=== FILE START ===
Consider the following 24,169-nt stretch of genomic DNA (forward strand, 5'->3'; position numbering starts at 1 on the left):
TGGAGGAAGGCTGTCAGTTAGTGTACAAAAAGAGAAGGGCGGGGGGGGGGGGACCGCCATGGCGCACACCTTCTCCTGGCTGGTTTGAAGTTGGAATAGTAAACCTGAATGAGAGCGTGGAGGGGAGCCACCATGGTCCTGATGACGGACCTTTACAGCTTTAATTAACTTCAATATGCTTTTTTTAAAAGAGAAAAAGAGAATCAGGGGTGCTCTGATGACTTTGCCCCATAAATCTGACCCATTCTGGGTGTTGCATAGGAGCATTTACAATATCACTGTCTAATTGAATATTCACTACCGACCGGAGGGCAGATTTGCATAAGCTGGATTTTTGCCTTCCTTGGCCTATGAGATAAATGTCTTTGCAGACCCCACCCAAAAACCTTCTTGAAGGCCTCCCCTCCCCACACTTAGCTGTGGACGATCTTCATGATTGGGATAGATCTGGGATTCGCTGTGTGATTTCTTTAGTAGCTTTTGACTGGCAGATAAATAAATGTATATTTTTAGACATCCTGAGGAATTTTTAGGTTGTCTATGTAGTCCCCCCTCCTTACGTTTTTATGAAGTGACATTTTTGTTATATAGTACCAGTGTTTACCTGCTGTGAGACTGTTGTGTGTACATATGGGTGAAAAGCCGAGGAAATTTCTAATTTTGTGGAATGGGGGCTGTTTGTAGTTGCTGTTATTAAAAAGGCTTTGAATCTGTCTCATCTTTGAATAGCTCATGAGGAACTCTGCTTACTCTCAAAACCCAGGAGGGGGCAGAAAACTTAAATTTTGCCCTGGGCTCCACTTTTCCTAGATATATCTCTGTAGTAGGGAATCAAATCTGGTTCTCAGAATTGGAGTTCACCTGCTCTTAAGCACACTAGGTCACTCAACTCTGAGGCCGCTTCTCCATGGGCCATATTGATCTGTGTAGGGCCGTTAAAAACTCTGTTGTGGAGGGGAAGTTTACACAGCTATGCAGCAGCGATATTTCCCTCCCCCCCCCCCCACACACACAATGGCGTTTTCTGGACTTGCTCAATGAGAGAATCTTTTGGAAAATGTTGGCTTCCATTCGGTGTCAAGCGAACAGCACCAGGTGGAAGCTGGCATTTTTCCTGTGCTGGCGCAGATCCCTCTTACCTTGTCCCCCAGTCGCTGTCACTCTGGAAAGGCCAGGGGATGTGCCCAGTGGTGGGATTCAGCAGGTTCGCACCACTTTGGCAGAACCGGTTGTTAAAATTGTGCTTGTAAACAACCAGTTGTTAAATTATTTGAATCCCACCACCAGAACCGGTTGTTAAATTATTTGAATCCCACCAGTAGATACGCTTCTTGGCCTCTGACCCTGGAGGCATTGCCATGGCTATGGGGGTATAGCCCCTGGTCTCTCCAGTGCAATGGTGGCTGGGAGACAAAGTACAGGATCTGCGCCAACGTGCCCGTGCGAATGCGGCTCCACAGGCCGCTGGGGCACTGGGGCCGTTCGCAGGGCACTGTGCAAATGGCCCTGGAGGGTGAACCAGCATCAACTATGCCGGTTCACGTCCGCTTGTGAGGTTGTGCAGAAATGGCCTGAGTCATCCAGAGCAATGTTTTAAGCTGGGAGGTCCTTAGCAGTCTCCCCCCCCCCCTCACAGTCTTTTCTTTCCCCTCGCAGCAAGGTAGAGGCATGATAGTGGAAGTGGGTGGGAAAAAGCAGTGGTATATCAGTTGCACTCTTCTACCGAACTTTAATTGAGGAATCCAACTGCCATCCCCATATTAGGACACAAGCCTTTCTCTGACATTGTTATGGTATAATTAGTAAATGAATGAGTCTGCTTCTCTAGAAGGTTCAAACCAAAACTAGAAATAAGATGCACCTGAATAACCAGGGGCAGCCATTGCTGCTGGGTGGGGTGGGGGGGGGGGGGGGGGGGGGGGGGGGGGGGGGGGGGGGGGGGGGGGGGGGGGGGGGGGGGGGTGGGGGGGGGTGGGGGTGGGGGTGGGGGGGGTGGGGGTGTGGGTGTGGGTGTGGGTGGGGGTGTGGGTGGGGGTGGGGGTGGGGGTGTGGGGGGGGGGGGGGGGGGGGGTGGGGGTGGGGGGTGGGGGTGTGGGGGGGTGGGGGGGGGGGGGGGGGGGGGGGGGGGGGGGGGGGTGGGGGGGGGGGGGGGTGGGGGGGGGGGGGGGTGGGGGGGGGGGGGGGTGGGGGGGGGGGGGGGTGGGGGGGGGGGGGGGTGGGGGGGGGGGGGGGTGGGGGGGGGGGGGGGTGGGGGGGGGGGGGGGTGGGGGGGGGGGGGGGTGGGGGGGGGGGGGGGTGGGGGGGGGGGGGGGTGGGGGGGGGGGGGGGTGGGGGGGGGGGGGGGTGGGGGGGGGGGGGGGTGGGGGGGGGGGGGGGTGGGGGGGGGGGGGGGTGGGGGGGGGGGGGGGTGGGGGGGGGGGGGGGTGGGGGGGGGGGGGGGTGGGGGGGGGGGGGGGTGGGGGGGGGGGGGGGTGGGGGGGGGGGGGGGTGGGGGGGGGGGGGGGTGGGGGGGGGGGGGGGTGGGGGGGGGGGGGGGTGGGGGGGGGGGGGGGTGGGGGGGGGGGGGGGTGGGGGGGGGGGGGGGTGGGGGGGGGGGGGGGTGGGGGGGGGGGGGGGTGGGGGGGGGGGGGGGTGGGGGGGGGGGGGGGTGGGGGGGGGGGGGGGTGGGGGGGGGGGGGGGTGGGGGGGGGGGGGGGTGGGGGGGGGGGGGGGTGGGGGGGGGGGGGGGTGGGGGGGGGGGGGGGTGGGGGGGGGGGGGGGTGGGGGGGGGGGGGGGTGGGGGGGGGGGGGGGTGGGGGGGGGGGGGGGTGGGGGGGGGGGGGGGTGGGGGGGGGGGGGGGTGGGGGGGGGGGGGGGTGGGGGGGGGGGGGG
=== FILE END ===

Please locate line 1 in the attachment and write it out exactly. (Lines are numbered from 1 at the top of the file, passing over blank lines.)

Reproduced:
Consider the following 24,169-nt stretch of genomic DNA (forward strand, 5'->3'; position numbering starts at 1 on the left):